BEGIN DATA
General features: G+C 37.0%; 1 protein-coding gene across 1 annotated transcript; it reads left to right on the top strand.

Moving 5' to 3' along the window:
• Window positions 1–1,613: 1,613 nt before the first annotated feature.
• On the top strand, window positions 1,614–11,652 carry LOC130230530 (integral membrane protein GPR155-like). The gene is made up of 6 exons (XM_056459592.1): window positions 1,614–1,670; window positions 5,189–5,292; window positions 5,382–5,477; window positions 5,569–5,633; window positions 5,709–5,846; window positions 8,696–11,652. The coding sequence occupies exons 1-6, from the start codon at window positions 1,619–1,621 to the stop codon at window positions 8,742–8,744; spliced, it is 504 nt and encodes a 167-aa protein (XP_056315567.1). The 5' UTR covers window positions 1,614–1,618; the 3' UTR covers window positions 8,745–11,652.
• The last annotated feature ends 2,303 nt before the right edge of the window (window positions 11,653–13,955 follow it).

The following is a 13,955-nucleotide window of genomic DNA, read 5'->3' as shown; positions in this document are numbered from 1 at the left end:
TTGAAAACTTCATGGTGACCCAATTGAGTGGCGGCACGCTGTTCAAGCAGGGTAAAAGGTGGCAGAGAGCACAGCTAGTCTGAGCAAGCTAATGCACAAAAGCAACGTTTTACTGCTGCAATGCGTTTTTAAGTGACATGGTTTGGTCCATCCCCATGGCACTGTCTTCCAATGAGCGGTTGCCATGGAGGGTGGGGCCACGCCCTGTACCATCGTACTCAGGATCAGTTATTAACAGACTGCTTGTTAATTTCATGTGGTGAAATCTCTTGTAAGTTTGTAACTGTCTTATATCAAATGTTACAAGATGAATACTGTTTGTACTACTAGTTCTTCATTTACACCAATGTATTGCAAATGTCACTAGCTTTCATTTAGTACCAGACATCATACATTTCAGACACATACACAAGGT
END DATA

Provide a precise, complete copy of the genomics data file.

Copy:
General features: G+C 37.0%; 1 protein-coding gene across 1 annotated transcript; it reads left to right on the top strand.

Moving 5' to 3' along the window:
• Window positions 1–1,613: 1,613 nt before the first annotated feature.
• On the top strand, window positions 1,614–11,652 carry LOC130230530 (integral membrane protein GPR155-like). The gene is made up of 6 exons (XM_056459592.1): window positions 1,614–1,670; window positions 5,189–5,292; window positions 5,382–5,477; window positions 5,569–5,633; window positions 5,709–5,846; window positions 8,696–11,652. The coding sequence occupies exons 1-6, from the start codon at window positions 1,619–1,621 to the stop codon at window positions 8,742–8,744; spliced, it is 504 nt and encodes a 167-aa protein (XP_056315567.1). The 5' UTR covers window positions 1,614–1,618; the 3' UTR covers window positions 8,745–11,652.
• The last annotated feature ends 2,303 nt before the right edge of the window (window positions 11,653–13,955 follow it).

The following is a 13,955-nucleotide window of genomic DNA, read 5'->3' as shown; positions in this document are numbered from 1 at the left end:
TTGAAAACTTCATGGTGACCCAATTGAGTGGCGGCACGCTGTTCAAGCAGGGTAAAAGGTGGCAGAGAGCACAGCTAGTCTGAGCAAGCTAATGCACAAAAGCAACGTTTTACTGCTGCAATGCGTTTTTAAGTGACATGGTTTGGTCCATCCCCATGGCACTGTCTTCCAATGAGCGGTTGCCATGGAGGGTGGGGCCACGCCCTGTACCATCGTACTCAGGATCAGTTATTAACAGACTGCTTGTTAATTTCATGTGGTGAAATCTCTTGTAAGTTTGTAACTGTCTTATATCAAATGTTACAAGATGAATACTGTTTGTACTACTAGTTCTTCATTTACACCAATGTATTGCAAATGTCACTAGCTTTCATTTAGTACCAGACATCATACATTTCAGACACATACACAAGGT